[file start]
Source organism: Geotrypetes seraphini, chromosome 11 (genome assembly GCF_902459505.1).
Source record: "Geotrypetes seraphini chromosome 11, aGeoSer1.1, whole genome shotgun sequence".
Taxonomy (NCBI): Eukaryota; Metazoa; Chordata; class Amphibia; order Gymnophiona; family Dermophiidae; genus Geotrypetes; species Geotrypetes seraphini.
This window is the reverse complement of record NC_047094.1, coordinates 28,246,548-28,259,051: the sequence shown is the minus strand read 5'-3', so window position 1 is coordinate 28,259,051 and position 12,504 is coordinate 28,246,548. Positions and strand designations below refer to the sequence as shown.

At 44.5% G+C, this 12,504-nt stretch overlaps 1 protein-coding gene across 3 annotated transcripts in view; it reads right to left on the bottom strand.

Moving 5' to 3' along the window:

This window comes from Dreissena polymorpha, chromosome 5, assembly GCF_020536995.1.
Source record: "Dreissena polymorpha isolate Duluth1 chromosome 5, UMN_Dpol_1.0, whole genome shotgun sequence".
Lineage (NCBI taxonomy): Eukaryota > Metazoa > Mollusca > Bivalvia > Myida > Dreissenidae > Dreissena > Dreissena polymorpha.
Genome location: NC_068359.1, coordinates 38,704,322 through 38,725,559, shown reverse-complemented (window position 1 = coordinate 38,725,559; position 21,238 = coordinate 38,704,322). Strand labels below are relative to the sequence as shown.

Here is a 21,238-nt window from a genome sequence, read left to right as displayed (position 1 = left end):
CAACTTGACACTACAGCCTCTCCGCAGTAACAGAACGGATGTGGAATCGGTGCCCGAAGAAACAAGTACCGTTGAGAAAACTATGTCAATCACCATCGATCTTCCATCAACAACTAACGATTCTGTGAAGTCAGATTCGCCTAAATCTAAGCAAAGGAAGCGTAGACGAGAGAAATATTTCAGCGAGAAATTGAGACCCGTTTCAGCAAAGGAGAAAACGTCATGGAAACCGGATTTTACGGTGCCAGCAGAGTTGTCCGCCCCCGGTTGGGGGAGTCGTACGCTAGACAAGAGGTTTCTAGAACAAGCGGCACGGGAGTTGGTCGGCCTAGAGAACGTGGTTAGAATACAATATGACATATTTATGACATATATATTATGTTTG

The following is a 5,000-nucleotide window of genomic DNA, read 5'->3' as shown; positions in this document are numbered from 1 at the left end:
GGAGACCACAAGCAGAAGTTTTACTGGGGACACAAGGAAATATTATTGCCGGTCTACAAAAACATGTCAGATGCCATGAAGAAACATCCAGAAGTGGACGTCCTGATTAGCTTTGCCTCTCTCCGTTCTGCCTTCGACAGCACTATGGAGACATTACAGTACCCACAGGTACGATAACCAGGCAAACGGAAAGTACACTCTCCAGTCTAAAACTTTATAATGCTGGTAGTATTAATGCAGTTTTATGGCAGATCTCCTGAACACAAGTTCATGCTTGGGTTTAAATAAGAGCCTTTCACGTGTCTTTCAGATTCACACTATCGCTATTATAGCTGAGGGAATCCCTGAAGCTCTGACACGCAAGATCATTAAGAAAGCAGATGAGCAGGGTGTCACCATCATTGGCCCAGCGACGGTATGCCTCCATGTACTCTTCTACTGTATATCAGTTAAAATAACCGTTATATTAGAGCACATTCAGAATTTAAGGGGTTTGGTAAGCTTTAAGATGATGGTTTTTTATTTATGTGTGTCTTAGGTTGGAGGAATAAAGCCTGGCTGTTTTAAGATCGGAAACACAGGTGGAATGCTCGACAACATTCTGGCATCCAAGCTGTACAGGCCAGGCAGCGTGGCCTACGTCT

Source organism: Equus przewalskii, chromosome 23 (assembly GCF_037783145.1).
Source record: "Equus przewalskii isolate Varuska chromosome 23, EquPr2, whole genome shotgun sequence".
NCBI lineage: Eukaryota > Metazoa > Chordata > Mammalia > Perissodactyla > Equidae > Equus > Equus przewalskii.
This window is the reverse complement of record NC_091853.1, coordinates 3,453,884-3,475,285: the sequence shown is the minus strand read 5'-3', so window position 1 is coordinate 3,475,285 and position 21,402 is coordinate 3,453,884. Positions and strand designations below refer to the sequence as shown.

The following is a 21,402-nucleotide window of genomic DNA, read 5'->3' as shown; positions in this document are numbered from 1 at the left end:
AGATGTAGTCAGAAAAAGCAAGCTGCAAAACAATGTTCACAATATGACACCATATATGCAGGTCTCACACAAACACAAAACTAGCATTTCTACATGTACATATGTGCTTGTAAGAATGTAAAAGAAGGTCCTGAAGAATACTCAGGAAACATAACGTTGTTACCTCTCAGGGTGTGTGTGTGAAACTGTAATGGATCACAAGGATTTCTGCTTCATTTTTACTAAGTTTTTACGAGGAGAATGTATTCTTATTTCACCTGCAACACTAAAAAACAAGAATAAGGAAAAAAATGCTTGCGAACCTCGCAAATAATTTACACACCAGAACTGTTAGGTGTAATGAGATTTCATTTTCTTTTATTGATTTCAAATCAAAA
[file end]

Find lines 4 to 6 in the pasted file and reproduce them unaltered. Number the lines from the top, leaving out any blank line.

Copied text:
This window is the reverse complement of record NC_047094.1, coordinates 28,246,548-28,259,051: the sequence shown is the minus strand read 5'-3', so window position 1 is coordinate 28,259,051 and position 12,504 is coordinate 28,246,548. Positions and strand designations below refer to the sequence as shown.

At 44.5% G+C, this 12,504-nt stretch overlaps 1 protein-coding gene across 3 annotated transcripts in view; it reads right to left on the bottom strand.

Moving 5' to 3' along the window: